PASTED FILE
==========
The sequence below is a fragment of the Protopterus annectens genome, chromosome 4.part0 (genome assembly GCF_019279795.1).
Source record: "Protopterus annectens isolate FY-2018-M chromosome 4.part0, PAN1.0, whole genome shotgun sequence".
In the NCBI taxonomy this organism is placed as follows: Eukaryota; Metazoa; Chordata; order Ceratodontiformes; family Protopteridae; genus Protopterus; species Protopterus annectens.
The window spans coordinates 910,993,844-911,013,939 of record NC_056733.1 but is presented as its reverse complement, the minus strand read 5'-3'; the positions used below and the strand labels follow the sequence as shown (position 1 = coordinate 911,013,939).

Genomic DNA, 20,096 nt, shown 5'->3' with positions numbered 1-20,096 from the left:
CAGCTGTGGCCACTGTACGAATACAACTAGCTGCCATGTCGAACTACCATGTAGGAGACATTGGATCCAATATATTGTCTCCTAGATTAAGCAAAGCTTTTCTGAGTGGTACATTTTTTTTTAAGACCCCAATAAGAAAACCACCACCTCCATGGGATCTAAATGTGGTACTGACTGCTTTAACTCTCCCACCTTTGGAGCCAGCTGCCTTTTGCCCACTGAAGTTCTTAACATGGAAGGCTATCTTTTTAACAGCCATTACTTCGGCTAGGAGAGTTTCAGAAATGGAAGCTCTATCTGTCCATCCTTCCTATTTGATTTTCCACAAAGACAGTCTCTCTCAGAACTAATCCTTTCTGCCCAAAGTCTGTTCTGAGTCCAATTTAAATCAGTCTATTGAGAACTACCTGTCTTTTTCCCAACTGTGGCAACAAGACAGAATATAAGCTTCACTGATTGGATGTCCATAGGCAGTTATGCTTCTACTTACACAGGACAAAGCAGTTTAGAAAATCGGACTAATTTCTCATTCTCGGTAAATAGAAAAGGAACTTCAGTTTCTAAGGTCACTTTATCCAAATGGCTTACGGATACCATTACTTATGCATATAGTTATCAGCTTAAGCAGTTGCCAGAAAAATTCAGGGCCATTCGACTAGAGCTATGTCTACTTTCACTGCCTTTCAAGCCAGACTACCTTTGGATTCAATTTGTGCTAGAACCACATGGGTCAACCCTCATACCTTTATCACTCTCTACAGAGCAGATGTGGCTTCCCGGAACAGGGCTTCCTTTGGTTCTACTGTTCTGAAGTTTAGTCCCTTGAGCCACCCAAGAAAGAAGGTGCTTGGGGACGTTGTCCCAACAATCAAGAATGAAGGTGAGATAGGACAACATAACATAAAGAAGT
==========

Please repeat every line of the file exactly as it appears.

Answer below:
The sequence below is a fragment of the Protopterus annectens genome, chromosome 4.part0 (genome assembly GCF_019279795.1).
Source record: "Protopterus annectens isolate FY-2018-M chromosome 4.part0, PAN1.0, whole genome shotgun sequence".
In the NCBI taxonomy this organism is placed as follows: Eukaryota; Metazoa; Chordata; order Ceratodontiformes; family Protopteridae; genus Protopterus; species Protopterus annectens.
The window spans coordinates 910,993,844-911,013,939 of record NC_056733.1 but is presented as its reverse complement, the minus strand read 5'-3'; the positions used below and the strand labels follow the sequence as shown (position 1 = coordinate 911,013,939).

Genomic DNA, 20,096 nt, shown 5'->3' with positions numbered 1-20,096 from the left:
CAGCTGTGGCCACTGTACGAATACAACTAGCTGCCATGTCGAACTACCATGTAGGAGACATTGGATCCAATATATTGTCTCCTAGATTAAGCAAAGCTTTTCTGAGTGGTACATTTTTTTTTAAGACCCCAATAAGAAAACCACCACCTCCATGGGATCTAAATGTGGTACTGACTGCTTTAACTCTCCCACCTTTGGAGCCAGCTGCCTTTTGCCCACTGAAGTTCTTAACATGGAAGGCTATCTTTTTAACAGCCATTACTTCGGCTAGGAGAGTTTCAGAAATGGAAGCTCTATCTGTCCATCCTTCCTATTTGATTTTCCACAAAGACAGTCTCTCTCAGAACTAATCCTTTCTGCCCAAAGTCTGTTCTGAGTCCAATTTAAATCAGTCTATTGAGAACTACCTGTCTTTTTCCCAACTGTGGCAACAAGACAGAATATAAGCTTCACTGATTGGATGTCCATAGGCAGTTATGCTTCTACTTACACAGGACAAAGCAGTTTAGAAAATCGGACTAATTTCTCATTCTCGGTAAATAGAAAAGGAACTTCAGTTTCTAAGGTCACTTTATCCAAATGGCTTACGGATACCATTACTTATGCATATAGTTATCAGCTTAAGCAGTTGCCAGAAAAATTCAGGGCCATTCGACTAGAGCTATGTCTACTTTCACTGCCTTTCAAGCCAGACTACCTTTGGATTCAATTTGTGCTAGAACCACATGGGTCAACCCTCATACCTTTATCACTCTCTACAGAGCAGATGTGGCTTCCCGGAACAGGGCTTCCTTTGGTTCTACTGTTCTGAAGTTTAGTCCCTTGAGCCACCCAAGAAAGAAGGTGCTTGGGGACGTTGTCCCAACAATCAAGAATGAAGGTGAGATAGGACAACATAACATAAAGAAGT